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The fourth and laft objection is, that our bleffed Saviour does not feem to bear himself with that duty and refpect towards his mother, which that relation feems. to require. And to fpeak according to the first appearance of things, this feems to be of all other, the most exceptionable part of his life, and to require fome parti-cular and extraordinary reafon, not fo obvious, at first: fight,. for the vindication of it.

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There are, to my best remembrance, and obfervation,but five paffages, in the hiftory of our Saviour's life, concerning his carriage towards his mother, and his .difcourfe with her, and of her; in all which he feems rather to treat her with fome appearance of neglect,

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than with any great fhew of reverence and refpect. Not that we are to imagine, but that he did pay her an en'tire duty; for we know that he fulfilled all righteoufnefs but, for reasons best known to his infinite wifdom, he thought fit very much to conceal it in his publick behaviour, and to have as little notice taken of it in the hiftory of his life.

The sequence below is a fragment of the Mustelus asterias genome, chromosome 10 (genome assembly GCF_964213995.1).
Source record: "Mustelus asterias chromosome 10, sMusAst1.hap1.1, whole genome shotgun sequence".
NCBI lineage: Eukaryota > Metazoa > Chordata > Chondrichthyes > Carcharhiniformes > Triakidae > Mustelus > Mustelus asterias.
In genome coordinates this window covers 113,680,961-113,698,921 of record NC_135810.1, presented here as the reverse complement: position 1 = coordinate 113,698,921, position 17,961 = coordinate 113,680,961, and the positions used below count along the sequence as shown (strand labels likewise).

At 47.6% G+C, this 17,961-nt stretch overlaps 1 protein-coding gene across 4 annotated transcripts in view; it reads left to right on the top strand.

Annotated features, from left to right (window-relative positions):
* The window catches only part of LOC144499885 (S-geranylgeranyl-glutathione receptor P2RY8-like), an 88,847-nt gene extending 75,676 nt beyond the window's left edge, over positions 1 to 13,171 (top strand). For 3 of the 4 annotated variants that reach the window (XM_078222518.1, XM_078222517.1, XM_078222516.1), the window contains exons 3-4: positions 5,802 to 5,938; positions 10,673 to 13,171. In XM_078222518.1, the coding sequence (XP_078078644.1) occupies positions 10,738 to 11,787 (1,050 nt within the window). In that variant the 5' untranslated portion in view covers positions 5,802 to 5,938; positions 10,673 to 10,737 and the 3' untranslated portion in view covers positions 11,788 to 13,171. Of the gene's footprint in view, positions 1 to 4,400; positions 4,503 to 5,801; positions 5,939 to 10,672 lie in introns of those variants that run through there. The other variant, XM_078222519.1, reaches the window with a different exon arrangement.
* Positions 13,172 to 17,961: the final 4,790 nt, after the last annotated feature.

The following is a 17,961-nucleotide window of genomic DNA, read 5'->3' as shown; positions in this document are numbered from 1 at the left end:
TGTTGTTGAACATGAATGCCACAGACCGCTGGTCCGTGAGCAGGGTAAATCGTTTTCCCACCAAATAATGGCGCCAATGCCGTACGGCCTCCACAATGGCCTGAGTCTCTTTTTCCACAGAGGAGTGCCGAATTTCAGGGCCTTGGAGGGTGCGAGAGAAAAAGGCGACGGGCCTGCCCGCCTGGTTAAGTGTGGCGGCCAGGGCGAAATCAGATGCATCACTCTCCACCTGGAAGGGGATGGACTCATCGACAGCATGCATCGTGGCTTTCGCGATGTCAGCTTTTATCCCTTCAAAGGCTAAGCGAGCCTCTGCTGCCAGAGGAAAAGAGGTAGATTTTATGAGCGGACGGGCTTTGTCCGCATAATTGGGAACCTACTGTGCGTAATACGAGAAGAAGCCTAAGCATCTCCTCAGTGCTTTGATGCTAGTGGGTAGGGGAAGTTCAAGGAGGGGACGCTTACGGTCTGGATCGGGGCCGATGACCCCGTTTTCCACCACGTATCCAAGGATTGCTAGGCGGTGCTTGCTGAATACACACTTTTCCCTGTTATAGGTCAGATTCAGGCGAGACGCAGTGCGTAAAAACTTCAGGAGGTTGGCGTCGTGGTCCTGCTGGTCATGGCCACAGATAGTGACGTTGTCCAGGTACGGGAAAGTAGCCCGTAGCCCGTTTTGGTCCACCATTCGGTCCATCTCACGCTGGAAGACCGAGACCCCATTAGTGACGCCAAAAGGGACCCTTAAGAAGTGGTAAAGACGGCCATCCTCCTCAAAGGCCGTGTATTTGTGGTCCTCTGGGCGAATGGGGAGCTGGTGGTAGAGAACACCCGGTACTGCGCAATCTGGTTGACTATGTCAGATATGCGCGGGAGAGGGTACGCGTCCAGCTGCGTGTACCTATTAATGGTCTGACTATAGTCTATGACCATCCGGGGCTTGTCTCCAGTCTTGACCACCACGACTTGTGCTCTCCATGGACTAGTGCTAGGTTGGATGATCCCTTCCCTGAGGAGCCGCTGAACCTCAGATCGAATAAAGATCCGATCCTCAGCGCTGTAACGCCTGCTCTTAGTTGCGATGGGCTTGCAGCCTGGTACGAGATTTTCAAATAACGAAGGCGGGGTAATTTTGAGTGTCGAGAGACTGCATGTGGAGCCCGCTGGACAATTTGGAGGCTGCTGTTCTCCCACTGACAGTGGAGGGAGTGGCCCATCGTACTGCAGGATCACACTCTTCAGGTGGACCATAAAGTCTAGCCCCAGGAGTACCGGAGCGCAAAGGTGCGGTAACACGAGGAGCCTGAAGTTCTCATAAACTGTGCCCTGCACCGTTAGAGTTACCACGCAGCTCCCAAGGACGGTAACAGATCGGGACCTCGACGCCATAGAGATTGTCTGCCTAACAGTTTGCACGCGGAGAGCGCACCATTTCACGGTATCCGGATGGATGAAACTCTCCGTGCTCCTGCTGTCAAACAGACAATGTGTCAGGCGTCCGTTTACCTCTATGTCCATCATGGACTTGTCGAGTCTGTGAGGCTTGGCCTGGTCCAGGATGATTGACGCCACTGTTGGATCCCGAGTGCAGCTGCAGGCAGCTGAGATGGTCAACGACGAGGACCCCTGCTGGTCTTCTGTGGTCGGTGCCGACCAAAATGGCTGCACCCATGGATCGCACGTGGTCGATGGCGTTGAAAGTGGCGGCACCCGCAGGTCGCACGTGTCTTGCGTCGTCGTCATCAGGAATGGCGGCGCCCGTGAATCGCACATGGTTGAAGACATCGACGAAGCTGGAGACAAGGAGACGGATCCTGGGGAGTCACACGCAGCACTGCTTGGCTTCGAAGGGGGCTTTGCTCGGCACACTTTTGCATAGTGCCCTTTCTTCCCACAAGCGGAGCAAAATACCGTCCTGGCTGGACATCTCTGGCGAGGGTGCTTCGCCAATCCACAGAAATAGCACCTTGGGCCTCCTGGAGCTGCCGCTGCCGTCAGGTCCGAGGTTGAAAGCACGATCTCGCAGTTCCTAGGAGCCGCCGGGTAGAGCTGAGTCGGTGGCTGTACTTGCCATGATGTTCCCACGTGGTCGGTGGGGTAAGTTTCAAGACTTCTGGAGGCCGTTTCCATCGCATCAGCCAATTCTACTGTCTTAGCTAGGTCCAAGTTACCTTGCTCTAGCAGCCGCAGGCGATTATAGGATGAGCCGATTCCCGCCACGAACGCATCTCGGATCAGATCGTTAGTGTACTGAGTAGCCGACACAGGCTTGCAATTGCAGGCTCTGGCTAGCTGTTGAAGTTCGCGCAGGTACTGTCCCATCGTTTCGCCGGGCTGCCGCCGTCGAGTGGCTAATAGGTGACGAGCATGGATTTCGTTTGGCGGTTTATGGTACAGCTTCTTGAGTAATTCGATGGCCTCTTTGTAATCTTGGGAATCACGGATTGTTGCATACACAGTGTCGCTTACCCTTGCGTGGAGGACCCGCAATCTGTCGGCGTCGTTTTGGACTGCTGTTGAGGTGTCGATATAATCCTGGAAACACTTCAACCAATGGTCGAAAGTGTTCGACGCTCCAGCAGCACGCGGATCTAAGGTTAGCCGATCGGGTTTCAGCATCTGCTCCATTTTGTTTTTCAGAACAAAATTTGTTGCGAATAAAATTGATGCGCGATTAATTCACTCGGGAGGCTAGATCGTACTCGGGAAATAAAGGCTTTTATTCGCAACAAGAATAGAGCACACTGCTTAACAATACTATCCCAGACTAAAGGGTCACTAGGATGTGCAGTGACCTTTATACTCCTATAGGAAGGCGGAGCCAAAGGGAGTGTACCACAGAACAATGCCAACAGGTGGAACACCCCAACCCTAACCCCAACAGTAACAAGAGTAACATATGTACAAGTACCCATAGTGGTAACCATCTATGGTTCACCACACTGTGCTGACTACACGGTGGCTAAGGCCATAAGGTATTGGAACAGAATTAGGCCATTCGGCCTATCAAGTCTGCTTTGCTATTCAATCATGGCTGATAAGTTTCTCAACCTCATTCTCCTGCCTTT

And the firft paffage is, Luke ii. 48. when his parents having lost him, at last found him in the temple difputing among the doctors; and his mother reproved him, Son, why haft thou thus dealt with us? behold, thy father and I have fought thee forrowing: He gives them this fhort and obfcure anfwer, which they knew not *what to make of; How is it that ye fought me ? wift ye "not that I must be about my Father's business? This happened when he was but twelve years old. And that we may not think, that during his minority, he did ordinarily affume this behaviour towards his parents, but only upon this firft effay of his public appearance, the Evangelift purposely adds, ver. 51. that he went down with his parents to Nazareth, and was fubject to them.

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The fecond paffage is John ii. 4. when his mother defiring him to work a miracle, at his first appearance and entrance upon his publick ministry, he takes occafion to declare to her, that he was discharged from her conduct and government, and this in terms to all appearance of no great refpect: Woman, what have I to do with thee? mine hour is not yet come. Greg. Nyffen reads both fentences with an interrogation; What have I to do with thee? is not mine hour now come? As if he had faid, Why doft thou interpofe in these matters? is not the time come, that I am to enter upon my office; and in the difcharge of it, to be directed by God, and none else?

The third paffage is Matth. 12. 47. when he was told, that his mother and his brethren stood without, defiring to fpeak with him: Who is my mother, fays he, and who are my brethren? And pointing to his difciples, Bebold my mother, and my brethren; for whofoever shall do the will of my ather which is in heaven the fame is my brother, and fifier, and mother. Here is but little appearance of regard; for we do not find, that he left